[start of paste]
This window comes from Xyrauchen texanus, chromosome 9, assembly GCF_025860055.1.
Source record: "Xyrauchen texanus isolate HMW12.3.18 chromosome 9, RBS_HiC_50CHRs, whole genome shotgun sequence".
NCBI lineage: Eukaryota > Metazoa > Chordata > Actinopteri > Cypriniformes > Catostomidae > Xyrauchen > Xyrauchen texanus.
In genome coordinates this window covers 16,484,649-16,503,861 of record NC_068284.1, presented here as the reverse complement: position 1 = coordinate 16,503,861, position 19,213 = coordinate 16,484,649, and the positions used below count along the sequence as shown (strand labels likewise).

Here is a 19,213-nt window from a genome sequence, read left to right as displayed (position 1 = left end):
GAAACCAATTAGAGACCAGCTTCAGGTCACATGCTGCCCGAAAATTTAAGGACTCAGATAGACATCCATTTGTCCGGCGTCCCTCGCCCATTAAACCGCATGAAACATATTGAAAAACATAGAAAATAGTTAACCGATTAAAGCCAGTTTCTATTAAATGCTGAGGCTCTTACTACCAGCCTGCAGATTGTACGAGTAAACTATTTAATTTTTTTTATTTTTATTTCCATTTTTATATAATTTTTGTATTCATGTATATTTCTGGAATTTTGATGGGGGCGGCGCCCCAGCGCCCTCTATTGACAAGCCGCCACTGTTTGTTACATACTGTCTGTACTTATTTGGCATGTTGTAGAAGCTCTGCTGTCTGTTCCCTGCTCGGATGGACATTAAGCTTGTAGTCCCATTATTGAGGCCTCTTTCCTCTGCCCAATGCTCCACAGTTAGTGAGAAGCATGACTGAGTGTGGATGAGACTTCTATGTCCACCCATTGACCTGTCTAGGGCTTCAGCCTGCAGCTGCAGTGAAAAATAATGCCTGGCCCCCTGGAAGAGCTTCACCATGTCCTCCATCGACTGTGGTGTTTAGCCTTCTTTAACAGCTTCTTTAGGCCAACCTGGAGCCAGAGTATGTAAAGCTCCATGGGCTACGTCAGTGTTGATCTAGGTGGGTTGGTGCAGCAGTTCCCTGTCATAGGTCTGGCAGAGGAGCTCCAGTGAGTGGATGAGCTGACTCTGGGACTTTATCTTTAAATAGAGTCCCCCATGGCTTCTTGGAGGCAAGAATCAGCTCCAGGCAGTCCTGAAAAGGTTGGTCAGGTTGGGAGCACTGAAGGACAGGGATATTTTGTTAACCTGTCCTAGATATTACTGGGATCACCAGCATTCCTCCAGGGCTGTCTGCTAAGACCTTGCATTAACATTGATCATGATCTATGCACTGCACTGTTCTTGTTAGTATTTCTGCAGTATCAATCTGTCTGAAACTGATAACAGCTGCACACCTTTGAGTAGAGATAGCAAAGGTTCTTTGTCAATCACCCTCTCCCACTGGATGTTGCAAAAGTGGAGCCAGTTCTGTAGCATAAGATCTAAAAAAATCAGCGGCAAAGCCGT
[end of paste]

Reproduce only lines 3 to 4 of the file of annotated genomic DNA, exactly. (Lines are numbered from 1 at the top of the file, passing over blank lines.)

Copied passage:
NCBI lineage: Eukaryota > Metazoa > Chordata > Actinopteri > Cypriniformes > Catostomidae > Xyrauchen > Xyrauchen texanus.
In genome coordinates this window covers 16,484,649-16,503,861 of record NC_068284.1, presented here as the reverse complement: position 1 = coordinate 16,503,861, position 19,213 = coordinate 16,484,649, and the positions used below count along the sequence as shown (strand labels likewise).